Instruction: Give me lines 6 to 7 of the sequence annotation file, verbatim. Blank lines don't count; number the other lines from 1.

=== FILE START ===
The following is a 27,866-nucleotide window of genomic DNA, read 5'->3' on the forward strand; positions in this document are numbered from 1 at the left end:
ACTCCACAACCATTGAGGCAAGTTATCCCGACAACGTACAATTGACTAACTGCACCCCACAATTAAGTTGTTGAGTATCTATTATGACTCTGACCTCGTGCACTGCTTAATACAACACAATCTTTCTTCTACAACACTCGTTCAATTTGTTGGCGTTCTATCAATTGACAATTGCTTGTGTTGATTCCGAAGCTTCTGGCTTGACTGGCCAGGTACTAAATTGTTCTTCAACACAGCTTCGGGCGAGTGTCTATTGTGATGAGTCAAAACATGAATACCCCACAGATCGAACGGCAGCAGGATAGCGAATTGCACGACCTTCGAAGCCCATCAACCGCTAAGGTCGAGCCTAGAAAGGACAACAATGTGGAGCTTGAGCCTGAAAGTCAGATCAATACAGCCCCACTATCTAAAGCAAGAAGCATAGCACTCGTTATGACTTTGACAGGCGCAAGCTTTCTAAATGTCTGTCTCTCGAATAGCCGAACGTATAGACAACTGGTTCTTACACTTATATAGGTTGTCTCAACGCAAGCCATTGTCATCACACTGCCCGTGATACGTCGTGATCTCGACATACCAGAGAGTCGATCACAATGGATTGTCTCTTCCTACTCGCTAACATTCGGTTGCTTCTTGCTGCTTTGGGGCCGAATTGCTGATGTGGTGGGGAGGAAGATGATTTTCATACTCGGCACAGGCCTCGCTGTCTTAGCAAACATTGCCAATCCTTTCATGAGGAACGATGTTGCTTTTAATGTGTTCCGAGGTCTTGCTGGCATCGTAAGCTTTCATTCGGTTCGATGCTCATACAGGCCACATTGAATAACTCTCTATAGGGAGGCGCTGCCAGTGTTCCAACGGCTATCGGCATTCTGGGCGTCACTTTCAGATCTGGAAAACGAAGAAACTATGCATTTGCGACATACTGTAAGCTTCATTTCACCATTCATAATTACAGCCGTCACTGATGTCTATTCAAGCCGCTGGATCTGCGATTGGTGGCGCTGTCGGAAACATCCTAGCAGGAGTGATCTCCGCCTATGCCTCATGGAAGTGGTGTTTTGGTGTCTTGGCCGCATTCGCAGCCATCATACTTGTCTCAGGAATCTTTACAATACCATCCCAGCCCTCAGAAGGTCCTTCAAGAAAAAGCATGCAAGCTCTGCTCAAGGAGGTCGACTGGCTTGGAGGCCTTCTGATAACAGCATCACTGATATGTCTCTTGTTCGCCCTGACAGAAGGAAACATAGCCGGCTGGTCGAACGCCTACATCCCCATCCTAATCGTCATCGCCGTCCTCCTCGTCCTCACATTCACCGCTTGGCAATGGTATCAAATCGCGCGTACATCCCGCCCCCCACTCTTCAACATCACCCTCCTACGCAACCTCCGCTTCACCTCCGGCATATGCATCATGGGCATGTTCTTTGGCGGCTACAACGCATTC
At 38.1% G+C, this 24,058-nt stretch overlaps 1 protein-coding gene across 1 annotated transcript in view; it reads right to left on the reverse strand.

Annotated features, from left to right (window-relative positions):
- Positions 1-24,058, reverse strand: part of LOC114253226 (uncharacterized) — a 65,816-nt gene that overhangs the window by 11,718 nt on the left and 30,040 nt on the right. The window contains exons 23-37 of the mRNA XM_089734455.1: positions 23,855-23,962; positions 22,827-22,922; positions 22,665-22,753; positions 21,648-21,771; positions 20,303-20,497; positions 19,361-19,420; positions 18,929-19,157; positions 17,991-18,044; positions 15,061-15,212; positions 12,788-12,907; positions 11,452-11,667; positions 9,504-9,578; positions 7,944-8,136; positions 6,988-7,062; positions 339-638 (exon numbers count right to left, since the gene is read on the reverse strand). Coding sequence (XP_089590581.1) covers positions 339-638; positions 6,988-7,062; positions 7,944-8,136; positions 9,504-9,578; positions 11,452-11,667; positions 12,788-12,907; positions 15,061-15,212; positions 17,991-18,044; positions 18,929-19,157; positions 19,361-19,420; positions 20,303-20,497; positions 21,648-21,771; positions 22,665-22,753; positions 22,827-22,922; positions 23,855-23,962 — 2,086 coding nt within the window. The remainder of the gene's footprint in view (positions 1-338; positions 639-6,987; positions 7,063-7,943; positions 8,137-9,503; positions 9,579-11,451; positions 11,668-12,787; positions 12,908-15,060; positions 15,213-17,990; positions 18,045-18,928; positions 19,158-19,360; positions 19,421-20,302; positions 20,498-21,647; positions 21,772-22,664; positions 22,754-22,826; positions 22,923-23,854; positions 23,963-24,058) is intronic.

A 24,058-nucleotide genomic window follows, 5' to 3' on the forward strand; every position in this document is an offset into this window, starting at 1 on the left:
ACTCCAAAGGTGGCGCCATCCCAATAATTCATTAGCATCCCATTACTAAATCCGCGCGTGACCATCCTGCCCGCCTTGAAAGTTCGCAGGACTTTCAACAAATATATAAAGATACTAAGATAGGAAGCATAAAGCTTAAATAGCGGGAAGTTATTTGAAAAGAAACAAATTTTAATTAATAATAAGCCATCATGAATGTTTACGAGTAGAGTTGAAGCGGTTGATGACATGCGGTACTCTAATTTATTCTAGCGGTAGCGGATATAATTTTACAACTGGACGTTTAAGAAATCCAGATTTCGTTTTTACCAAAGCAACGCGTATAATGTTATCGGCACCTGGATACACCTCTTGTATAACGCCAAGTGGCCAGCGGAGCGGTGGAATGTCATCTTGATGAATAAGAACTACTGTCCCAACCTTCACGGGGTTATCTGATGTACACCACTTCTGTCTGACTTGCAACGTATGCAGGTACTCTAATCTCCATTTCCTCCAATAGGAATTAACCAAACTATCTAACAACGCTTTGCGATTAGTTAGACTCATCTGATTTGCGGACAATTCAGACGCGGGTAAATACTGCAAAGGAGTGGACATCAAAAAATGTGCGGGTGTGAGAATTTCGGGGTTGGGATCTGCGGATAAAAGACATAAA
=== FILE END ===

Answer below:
A 24,058-nucleotide genomic window follows, 5' to 3' on the forward strand; every position in this document is an offset into this window, starting at 1 on the left:
ACTCCAAAGGTGGCGCCATCCCAATAATTCATTAGCATCCCATTACTAAATCCGCGCGTGACCATCCTGCCCGCCTTGAAAGTTCGCAGGACTTTCAACAAATATATAAAGATACTAAGATAGGAAGCATAAAGCTTAAATAGCGGGAAGTTATTTGAAAAGAAACAAATTTTAATTAATAATAAGCCATCATGAATGTTTACGAGTAGAGTTGAAGCGGTTGATGACATGCGGTACTCTAATTTATTCTAGCGGTAGCGGATATAATTTTACAACTGGACGTTTAAGAAATCCAGATTTCGTTTTTACCAAAGCAACGCGTATAATGTTATCGGCACCTGGATACACCTCTTGTATAACGCCAAGTGGCCAGCGGAGCGGTGGAATGTCATCTTGATGAATAAGAACTACTGTCCCAACCTTCACGGGGTTATCTGATGTACACCACTTCTGTCTGACTTGCAACGTATGCAGGTACTCTAATCTCCATTTCCTCCAATAGGAATTAACCAAACTATCTAACAACGCTTTGCGATTAGTTAGACTCATCTGATTTGCGGACAATTCAGACGCGGGTAAATACTGCAAAGGAGTGGACATCAAAAAATGTGCGGGTGTGAGAATTTCGGGGTTGGGATCTGCGGATAAAAGACATAAA